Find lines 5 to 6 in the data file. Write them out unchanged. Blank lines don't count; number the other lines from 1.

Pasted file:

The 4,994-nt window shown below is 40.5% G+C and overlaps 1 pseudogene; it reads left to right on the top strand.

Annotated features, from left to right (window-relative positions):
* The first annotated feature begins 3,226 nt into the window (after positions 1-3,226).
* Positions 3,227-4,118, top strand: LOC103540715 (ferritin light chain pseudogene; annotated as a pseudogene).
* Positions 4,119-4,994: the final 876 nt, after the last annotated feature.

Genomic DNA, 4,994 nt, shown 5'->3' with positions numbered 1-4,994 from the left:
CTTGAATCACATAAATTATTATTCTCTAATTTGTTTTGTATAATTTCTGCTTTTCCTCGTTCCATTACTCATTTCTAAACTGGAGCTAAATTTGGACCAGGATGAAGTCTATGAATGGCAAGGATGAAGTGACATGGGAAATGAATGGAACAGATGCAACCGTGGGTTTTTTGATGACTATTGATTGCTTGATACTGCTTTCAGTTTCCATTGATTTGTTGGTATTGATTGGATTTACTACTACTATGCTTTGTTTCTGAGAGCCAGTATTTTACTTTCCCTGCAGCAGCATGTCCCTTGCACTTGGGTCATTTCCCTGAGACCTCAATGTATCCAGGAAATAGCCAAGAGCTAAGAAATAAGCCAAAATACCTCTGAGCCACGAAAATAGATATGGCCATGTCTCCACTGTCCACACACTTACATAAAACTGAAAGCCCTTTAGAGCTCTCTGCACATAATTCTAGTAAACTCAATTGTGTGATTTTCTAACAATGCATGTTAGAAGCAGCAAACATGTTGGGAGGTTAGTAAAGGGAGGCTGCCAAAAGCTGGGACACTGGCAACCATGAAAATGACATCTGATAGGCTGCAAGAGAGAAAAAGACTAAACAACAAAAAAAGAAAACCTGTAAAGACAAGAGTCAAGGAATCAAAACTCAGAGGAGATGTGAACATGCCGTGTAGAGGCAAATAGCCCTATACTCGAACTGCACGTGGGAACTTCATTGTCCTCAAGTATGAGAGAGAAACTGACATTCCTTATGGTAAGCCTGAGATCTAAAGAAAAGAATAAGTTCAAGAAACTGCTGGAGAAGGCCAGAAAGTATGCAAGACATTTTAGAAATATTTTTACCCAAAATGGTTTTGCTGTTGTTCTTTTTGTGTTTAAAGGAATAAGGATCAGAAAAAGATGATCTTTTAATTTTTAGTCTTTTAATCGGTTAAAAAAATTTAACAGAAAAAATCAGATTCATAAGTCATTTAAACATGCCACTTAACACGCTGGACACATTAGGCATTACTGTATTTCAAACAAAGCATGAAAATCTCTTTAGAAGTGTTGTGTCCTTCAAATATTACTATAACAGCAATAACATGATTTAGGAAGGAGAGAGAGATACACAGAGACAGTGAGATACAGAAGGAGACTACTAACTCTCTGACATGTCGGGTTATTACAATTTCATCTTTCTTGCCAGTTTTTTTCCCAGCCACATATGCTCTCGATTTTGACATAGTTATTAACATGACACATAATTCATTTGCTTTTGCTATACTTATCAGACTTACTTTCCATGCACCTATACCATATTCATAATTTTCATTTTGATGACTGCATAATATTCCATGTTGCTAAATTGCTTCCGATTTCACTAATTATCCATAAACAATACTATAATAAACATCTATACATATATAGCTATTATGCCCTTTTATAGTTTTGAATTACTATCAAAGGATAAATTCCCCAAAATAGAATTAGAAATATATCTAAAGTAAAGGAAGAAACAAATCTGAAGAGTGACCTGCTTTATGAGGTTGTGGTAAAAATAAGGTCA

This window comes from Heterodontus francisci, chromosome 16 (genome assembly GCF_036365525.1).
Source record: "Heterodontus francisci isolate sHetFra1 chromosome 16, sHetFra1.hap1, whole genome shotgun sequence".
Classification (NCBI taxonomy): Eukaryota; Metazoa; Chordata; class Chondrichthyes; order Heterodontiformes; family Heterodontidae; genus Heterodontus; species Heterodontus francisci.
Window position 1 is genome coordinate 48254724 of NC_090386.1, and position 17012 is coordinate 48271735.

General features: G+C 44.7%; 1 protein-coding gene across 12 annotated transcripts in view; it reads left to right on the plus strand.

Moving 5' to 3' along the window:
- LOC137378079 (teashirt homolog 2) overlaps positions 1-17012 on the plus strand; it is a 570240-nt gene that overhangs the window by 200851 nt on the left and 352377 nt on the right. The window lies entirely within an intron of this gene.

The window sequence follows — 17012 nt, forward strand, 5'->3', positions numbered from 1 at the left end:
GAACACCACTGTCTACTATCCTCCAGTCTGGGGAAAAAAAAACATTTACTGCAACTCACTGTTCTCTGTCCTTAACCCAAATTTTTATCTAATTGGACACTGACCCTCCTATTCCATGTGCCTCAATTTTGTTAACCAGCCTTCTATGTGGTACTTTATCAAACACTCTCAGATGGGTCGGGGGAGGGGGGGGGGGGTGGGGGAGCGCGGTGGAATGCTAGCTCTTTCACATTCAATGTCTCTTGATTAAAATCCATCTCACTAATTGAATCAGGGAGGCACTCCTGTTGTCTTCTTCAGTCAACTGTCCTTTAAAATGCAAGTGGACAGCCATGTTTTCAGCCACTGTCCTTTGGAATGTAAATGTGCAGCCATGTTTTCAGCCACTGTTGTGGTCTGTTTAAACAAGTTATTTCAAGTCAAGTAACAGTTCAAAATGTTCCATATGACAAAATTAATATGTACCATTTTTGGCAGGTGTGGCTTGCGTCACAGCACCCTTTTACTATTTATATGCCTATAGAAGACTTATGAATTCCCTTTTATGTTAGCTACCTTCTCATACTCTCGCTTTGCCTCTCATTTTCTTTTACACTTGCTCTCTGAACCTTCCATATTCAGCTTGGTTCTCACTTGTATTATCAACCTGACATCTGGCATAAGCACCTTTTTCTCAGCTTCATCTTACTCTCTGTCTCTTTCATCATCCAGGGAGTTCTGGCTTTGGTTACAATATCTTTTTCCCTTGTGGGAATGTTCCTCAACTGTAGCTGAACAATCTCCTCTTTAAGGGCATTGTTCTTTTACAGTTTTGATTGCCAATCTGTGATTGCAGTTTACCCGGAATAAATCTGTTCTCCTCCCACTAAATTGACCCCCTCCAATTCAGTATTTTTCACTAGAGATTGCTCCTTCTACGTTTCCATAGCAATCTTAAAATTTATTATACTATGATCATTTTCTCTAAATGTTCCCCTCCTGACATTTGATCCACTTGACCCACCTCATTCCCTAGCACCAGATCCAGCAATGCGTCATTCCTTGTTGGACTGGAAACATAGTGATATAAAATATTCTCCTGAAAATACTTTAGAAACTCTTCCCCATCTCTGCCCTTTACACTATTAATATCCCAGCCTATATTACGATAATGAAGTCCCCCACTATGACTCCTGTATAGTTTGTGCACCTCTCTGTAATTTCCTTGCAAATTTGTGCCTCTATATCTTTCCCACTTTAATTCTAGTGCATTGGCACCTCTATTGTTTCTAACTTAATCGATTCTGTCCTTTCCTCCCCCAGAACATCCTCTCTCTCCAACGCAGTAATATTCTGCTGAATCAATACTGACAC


* Positions 4,119-4,994: the final 876 nt, after the last annotated feature.

Genomic DNA, 4,994 nt, shown 5'->3' with positions numbered 1-4,994 from the left: